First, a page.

New Agents and Combinations Targeting Genitourinary Cancers Presented at 2020 Symposium

February 14, 2020

Research from the 2020 Genitourinary (GU) Cancers Symposium highlights innovative new approaches for treating bladder, kidney, and prostate cancers. The studies will be presented at the Symposium, taking place February 13-15 at The Moscone West Building in San Francisco, California.

ASCO Perspective:
"Studies presented at the Symposium show that not only are new treatments that work in novel ways under development, but we're also combining existing treatments in new and more effective ways. Down the road, this research could translate to better survival with fewer side effects for patients with genitourinary cancers," said Sumanta K. Pal, MD, ASCO Expert in GU cancers.

Experts are available to comment on the studies below. Please contact the ASCO Media Team to schedule an interview with a study author or ASCO expert in GU cancers.

Patients With Locally Advanced or Metastatic Urothelial Carcinoma Show Durable Response to Enfortumab Vedotin Plus Pembrolizumab

Study Details: As of October 2019, 45 patients with locally advanced or metastatic urothelial carcinoma who were ineligible for platinum-based treatment received 1.25 mg/kg enfortumab vedotin (days 1 and 8) plus pembrolizumab (day 1). The primary endpoint was safety/tolerability.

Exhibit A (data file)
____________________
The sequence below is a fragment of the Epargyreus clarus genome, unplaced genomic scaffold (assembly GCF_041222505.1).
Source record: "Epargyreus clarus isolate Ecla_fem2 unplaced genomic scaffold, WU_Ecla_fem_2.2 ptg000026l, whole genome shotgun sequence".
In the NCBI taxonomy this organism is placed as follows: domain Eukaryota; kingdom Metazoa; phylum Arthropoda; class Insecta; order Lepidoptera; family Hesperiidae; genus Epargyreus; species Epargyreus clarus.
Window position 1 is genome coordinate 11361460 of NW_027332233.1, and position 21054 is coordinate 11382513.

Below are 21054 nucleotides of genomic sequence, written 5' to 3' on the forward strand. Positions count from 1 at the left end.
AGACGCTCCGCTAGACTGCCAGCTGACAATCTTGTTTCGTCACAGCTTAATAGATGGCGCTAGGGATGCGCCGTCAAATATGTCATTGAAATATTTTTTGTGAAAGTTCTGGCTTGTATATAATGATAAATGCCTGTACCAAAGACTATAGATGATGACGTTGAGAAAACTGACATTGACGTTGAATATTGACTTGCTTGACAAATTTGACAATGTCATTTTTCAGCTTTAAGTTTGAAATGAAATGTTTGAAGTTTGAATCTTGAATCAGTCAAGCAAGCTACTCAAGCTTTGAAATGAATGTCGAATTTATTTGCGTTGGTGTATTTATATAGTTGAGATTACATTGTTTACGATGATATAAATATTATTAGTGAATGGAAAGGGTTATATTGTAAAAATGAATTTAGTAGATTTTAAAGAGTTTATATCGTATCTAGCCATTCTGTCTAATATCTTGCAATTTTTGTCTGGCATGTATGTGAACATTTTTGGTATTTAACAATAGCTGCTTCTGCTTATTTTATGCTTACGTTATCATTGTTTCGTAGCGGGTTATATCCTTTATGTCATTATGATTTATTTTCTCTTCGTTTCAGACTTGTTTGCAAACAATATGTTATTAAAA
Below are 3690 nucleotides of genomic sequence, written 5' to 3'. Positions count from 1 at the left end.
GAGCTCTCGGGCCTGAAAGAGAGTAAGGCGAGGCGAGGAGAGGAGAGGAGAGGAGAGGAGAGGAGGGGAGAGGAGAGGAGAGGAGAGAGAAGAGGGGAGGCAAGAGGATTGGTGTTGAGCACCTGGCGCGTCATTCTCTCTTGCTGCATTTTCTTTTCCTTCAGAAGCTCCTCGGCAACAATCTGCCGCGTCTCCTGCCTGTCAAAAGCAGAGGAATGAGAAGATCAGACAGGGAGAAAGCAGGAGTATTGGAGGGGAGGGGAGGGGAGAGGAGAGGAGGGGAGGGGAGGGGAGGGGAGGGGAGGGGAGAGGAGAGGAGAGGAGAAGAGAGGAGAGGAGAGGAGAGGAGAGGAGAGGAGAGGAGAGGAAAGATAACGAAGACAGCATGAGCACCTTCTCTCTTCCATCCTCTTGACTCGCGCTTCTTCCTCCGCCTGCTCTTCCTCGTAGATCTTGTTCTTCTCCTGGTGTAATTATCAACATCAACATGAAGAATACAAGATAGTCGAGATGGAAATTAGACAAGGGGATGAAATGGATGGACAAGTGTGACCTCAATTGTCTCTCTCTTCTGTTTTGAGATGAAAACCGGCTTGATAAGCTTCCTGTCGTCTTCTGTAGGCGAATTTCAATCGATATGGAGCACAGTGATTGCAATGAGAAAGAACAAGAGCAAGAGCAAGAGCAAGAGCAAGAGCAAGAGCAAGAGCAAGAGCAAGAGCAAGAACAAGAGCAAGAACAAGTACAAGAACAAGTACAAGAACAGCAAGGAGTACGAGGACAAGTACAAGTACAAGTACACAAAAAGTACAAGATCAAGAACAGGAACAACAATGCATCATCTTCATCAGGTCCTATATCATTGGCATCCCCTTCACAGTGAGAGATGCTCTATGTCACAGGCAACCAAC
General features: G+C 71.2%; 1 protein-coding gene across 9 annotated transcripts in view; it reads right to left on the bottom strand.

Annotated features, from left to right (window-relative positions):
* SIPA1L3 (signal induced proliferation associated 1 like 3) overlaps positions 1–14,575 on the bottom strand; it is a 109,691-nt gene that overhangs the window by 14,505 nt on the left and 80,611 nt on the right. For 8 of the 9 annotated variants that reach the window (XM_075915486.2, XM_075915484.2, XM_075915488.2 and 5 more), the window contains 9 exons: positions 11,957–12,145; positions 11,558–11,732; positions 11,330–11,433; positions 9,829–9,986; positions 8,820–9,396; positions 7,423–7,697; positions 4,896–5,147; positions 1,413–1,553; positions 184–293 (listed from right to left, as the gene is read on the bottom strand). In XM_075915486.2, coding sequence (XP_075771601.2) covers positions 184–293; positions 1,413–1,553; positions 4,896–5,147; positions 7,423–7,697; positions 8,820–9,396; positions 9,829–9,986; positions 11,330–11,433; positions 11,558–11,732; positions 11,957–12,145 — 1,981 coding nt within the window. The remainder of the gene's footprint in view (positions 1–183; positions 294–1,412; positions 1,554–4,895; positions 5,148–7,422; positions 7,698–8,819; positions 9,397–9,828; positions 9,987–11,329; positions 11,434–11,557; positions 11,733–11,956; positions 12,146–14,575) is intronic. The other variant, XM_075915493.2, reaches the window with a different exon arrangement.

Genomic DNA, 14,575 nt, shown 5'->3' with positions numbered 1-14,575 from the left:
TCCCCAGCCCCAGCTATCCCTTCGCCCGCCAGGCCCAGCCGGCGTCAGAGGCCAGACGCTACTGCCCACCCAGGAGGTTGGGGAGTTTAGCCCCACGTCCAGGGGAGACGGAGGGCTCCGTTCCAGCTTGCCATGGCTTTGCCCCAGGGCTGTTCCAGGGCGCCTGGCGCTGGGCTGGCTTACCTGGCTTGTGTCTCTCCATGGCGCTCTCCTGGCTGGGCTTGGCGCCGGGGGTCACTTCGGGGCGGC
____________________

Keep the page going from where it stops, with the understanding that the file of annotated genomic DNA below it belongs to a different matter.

Key Findings: The most common treatment-emergent adverse events were fatigue (58%, 11% at least grade 3), alopecia (53%), and peripheral sensory neuropathy (53%, 4% at least grade 3). One patient died due to an adverse event reported as related (multiple organ failure). Combination treatment with enfortumab vedotin plus pembrolizumab led to an objective response rate of 73% in patients with locally advanced or metastatic urothelial carcinoma, who were not eligible for treatment with cisplatin. Progression-free survival was 12.3 months, and overall survival at 1 year was 81.6%. Median duration of response has not been reached. The results compare favorably to historical data with gemcitabine and carboplatin chemotherapy.

Why It Matters: While platinum chemotherapy is the standard treatment for patients with metastatic urothelial carcinoma, some patients are not eligible for treatment with cisplatin. Gemcitabine/carboplatin is poorly tolerated, and survival and durability of response are limited. Enfortumab vedotin is an antibody-drug conjugate that delivers a compound (MMAE), which disrupts the formation and function of microtubules, to certain cells that are highly expressed in urothelial carcinoma. The results show that enfortumab vedotin plus pembrolizumab not only has a high rate of objective responses, but these responses appear to be durable.

Lead Author: Jonathan E. Rosenberg, MD

Read the full abstract (#441)

Presentation Information:
Rapid Abstract Session B: Urothelial Carcinoma; Penile, Urethral, Testicular, and Adrenal Cancers
Friday, February 14, 2020: 7:15 a.m. -7:20 a.m. PT
The Moscone West Building, Level 3, Ballroom

Targeting an Essential Transcription Factor in RCC Demonstrates Effectiveness in Early Studies as Treatment for Clear-Cell Renal Cell Carcinoma

Study Details: Fifty-five patients with advanced clear-cell renal cell carcinoma (RCC), who had received at least one prior therapy (and on average three), were enrolled in an expansion cohort of the first-in-human phase I/II study of the novel drug MK-6482 against advanced solid tumors. Patients received 120 mg of MK-6482 orally once daily. Safety was the primary endpoint.